Lessons from Trump for SA’s auditors and directors

Also in the past week: more JSE dropouts, a commendable approach to cost-cutting from the top, and SAB in a froth.
Corporate SA has many examples of ‘Trump moments’, says the author. Image: Andrew Harrer, Bloomberg

We had another quiet week on the JSE, which was handy as it gave us all the opportunity to follow the gripping and bizarre goings-on in the US.

All in all it wasn’t a great week for US President Donald Trump, but he doesn’t seem to notice these things. And he may be able to persuade himself that the release of tapes of his phone call with Georgia’s secretary of state (the recording of which is apparently permissible under that state’s law) was just more proof of how everyone is out to get him and will stop at nothing.

The January 2 phone call made for compelling listening in the same way the news clips of the January 6 storming of the US Capitol in Washington made for compelling viewing.


For South Africans of a certain age the storming of the Capitol might have brought back memories of June 1993 when the AWB (Afrikaner Weerstandsbeweging) stormed what was then known as the Kempton Park World Trade Centre. At the time the centre was the venue for multi-party negotiations ahead of the country’s first democratic elections.

Hopefully the Washington ‘stormers’ will become as politically irrelevant as the AWB did. But that will probably depend on how many of the approximately 75 million people who voted for Trump in November 2020 thought the violent and flamboyant outing was a bad idea.

Governance case study …

Possibly of more interest to corporate governance enthusiasts was Trump’s call to the Georgia election official.

The excruciating one-hour-and-two-minute call should be required studying for aspiring auditors and putative members of audit committees.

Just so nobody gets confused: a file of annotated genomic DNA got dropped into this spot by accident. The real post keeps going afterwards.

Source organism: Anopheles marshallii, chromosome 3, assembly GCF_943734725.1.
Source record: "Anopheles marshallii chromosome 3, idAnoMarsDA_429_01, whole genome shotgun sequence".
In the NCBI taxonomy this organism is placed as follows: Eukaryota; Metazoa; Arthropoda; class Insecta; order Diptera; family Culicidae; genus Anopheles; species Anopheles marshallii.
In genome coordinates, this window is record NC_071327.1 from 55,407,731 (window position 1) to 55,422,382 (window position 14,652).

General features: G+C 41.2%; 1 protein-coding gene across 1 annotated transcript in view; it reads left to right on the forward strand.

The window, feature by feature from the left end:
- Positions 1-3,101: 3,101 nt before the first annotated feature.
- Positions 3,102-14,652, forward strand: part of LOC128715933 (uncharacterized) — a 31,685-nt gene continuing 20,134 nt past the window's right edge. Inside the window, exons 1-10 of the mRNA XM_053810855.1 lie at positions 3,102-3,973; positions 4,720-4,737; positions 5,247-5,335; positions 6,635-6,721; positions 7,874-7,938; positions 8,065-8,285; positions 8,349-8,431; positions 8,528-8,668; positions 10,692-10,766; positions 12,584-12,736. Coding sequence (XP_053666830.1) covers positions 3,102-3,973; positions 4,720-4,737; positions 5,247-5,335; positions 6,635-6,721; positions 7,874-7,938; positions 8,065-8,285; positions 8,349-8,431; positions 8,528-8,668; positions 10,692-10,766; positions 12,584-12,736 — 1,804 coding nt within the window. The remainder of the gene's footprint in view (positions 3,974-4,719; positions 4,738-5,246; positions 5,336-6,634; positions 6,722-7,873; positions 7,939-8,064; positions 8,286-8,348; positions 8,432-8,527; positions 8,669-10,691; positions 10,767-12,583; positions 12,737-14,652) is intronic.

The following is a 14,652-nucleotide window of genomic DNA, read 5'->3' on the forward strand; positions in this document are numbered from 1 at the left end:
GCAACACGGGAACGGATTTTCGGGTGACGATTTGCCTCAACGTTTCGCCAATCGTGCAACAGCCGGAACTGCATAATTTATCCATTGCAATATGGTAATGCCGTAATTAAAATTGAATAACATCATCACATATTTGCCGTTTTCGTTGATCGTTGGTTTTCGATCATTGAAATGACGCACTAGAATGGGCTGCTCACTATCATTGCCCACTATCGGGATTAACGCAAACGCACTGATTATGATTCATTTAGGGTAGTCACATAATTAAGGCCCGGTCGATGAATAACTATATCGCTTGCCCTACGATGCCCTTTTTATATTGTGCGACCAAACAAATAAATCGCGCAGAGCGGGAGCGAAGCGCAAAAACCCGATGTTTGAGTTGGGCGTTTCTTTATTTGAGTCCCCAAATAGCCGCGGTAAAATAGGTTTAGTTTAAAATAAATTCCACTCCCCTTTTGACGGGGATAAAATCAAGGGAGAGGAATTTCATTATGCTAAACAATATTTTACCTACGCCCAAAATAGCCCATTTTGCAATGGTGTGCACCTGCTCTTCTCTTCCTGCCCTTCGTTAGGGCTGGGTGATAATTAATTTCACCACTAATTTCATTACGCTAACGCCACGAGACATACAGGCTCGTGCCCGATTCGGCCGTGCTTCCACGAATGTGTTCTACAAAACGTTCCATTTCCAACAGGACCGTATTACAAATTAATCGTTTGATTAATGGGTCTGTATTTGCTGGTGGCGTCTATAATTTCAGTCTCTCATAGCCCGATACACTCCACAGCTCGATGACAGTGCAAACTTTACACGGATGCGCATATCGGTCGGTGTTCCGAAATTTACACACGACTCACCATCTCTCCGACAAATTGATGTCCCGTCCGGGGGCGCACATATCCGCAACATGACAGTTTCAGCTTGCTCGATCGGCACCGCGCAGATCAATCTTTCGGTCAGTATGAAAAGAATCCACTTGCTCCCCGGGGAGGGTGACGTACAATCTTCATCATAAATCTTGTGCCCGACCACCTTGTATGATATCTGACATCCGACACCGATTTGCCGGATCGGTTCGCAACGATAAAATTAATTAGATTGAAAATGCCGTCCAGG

In fact, perhaps all members of listed company boards should be required to listen to the recording at least 10 times before being appointed. It provides an excellent lesson in how to push back against an overly exuberant chief executive who’s determined to have his way.

Admittedly, the Georgia election officials may have realised they could take a firm stance as they had time on their side with Trump due to vacate the presidency in two weeks’ time. But given his tedious repetition of allegations and seeming utter determination to have his way, it must still have been difficult to say ‘no’ to the president.

“Everyone knows we won” and “All we need to find is 11 780 votes” is repeated over and over again for much of the hour.

Many of us would have given up and agreed to ‘look’ for the votes just to make him stop.

But could it be that this is how truculent CEOs operate?

Is this how so much in the way of dodgy accounting practices gets past the auditors and the board? Is this how Steinhoff CEO Markus Jooste persuaded his board and shareholders to pay $3.8 billion – more than twice the market value at the time – for Mattress Firm back in 2017?

Could Jooste’s discussions with the board and key shareholders have been similarly repetitious and unrelenting?

“Everyone knows it’s really worth at least $5 billion to Steinhoff, just ask all our corporate bankers and lawyers” over and over again. Or was it already too late by 2017?

Likewise with Peter Staude’s board at Tongaat when it came to valuing biological assets and property. Everywhere you look you can see evidence of these sort of possible ‘Trump moments’.

Upcoming delistings

Meanwhile back at the JSE we were reminded of how much more eerily quiet it may get in the coming months, with three companies – Accentuate, Mazor and Cartrack – signalling last week that they are on course to delist from the local bourse.

No doubt weak market conditions provide an opportunity for a cheap exit, and no doubt in some cases the costs of being listed may now exceed the benefits.

Sephaku Holdings